After Crossing Party Lines, Hwang Talks Up Bipartisan Effort to Address the Environment


TwitterFacebookCopy LinkPrintEmail

Hailed by some for crossing party lines to vote for major Democratic priorities this session, State Sen. Tony Hwang, R-Fairfield, emphasized that the state will need greater bipartisan buy-in to protect the environment in Connecticut.

Hwang was the only Republican in either chamber to vote for a package of policies aimed at speeding up the transition to electric cars, trucks and buses in order to reduce emissions – which proponents dubbed the “Connecticut Clean Air Act.”

Hwang, who was also the only Republican lawmaker on a League of Conservation Voters post-legislative session panel on Friday, said the environment should not be a partisan issue, and praised the league and environmental advocates who have taken the time to explain environmental issues to him.

Hwang said he believed collaboration was key to bridging the partisan gap. 

“Unfortunately, as we got closer to the finish line of a short session, some entrenched ideas – maybe falsely – got to be the dominant conversation,” Hwang said. “I miss the opportunity for us to be able to sit in a room, and collaborate and work with each other.”

Hwang suggested that part of the issue with the legislation was its complexity, and that measures aimed to stop the spread of COVID at the Capitol had reduced opportunities for lawmakers to share ideas, listen and reach consensus.

Hwang said that for Connecticut to truly make the changes it needs to protect and sustain its environment – deeper changes in how people function and live in the state – both parties need to be on board, and need to communicate that to the public.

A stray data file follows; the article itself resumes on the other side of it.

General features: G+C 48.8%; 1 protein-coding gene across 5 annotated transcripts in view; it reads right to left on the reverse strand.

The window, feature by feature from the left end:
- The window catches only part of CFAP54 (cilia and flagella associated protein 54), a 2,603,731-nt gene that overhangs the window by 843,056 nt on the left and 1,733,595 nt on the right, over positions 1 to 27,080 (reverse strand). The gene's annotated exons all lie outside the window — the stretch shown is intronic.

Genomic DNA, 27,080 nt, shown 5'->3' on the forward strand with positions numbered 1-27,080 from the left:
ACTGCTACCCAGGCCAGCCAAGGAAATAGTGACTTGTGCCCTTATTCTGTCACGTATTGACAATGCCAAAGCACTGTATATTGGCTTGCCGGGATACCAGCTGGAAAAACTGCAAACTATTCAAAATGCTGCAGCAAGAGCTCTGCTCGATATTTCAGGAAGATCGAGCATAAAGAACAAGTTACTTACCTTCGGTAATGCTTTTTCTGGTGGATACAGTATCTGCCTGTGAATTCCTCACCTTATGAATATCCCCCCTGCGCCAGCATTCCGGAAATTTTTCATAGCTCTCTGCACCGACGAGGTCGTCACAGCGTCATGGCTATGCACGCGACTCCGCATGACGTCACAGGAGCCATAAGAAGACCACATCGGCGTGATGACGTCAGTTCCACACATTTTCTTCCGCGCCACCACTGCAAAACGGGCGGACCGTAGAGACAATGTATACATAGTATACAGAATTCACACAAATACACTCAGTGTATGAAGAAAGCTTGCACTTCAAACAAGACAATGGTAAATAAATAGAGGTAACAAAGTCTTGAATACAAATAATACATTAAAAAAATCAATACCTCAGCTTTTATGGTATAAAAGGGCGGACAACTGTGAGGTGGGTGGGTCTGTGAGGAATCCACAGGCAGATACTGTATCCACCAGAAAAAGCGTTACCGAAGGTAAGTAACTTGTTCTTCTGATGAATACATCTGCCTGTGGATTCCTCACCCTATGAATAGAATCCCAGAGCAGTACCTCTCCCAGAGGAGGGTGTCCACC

Without public and “marketplace” buy-in, Hwang said, it’s just lawmakers fighting against themselves.

“It is amazing to me that I was the only Republican in the Senate and the House to support [the “clean air” bill], because it really shows you how deeply embedded partisanship has become,” he said.

Hwang said it’s also crucial for Connecticut to work with other nearby states in a “collaborative regional effort” to address environmental issues, which he said hasn’t been achieved yet. 

Hwang said that voting in favor of the “Clean Air Act” and another bill that codified goals to eliminate emissions in power generation by 2040 was his way of saying that it is time for Connecticut to take the lead, and encourage other states to follow.

“I think if we work harder, and cultivate relationships, and don’t go to our corners – look, we may agree to disagree,” Hwang said. “But I think if we see that disagreement and try to reach compromise and collaboration, I think we can succeed in a true bipartisan effort.”